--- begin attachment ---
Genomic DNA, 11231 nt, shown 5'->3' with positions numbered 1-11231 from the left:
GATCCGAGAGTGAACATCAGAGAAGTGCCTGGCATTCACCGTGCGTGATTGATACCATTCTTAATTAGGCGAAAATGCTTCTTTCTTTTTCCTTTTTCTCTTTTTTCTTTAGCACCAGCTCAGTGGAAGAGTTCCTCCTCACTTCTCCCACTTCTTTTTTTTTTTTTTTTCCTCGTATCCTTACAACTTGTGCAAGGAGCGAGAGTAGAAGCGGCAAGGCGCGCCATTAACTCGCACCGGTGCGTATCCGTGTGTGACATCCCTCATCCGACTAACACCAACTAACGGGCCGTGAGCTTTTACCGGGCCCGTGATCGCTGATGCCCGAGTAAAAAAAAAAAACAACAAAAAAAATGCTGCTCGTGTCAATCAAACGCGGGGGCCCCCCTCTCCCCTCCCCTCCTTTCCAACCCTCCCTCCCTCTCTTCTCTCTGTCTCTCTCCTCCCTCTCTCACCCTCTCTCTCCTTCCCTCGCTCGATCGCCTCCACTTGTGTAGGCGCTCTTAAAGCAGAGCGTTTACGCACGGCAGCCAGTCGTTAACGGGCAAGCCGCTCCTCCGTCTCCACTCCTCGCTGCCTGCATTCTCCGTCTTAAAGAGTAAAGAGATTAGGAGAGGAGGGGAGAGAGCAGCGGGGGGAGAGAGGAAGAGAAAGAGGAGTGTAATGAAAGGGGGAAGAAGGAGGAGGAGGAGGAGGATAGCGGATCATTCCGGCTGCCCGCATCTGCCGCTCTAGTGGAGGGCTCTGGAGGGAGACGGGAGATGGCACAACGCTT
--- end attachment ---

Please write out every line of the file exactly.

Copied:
Genomic DNA, 11231 nt, shown 5'->3' with positions numbered 1-11231 from the left:
GATCCGAGAGTGAACATCAGAGAAGTGCCTGGCATTCACCGTGCGTGATTGATACCATTCTTAATTAGGCGAAAATGCTTCTTTCTTTTTCCTTTTTCTCTTTTTTCTTTAGCACCAGCTCAGTGGAAGAGTTCCTCCTCACTTCTCCCACTTCTTTTTTTTTTTTTTTTCCTCGTATCCTTACAACTTGTGCAAGGAGCGAGAGTAGAAGCGGCAAGGCGCGCCATTAACTCGCACCGGTGCGTATCCGTGTGTGACATCCCTCATCCGACTAACACCAACTAACGGGCCGTGAGCTTTTACCGGGCCCGTGATCGCTGATGCCCGAGTAAAAAAAAAAAACAACAAAAAAAATGCTGCTCGTGTCAATCAAACGCGGGGGCCCCCCTCTCCCCTCCCCTCCTTTCCAACCCTCCCTCCCTCTCTTCTCTCTGTCTCTCTCCTCCCTCTCTCACCCTCTCTCTCCTTCCCTCGCTCGATCGCCTCCACTTGTGTAGGCGCTCTTAAAGCAGAGCGTTTACGCACGGCAGCCAGTCGTTAACGGGCAAGCCGCTCCTCCGTCTCCACTCCTCGCTGCCTGCATTCTCCGTCTTAAAGAGTAAAGAGATTAGGAGAGGAGGGGAGAGAGCAGCGGGGGGAGAGAGGAAGAGAAAGAGGAGTGTAATGAAAGGGGGAAGAAGGAGGAGGAGGAGGAGGATAGCGGATCATTCCGGCTGCCCGCATCTGCCGCTCTAGTGGAGGGCTCTGGAGGGAGACGGGAGATGGCACAACGCTT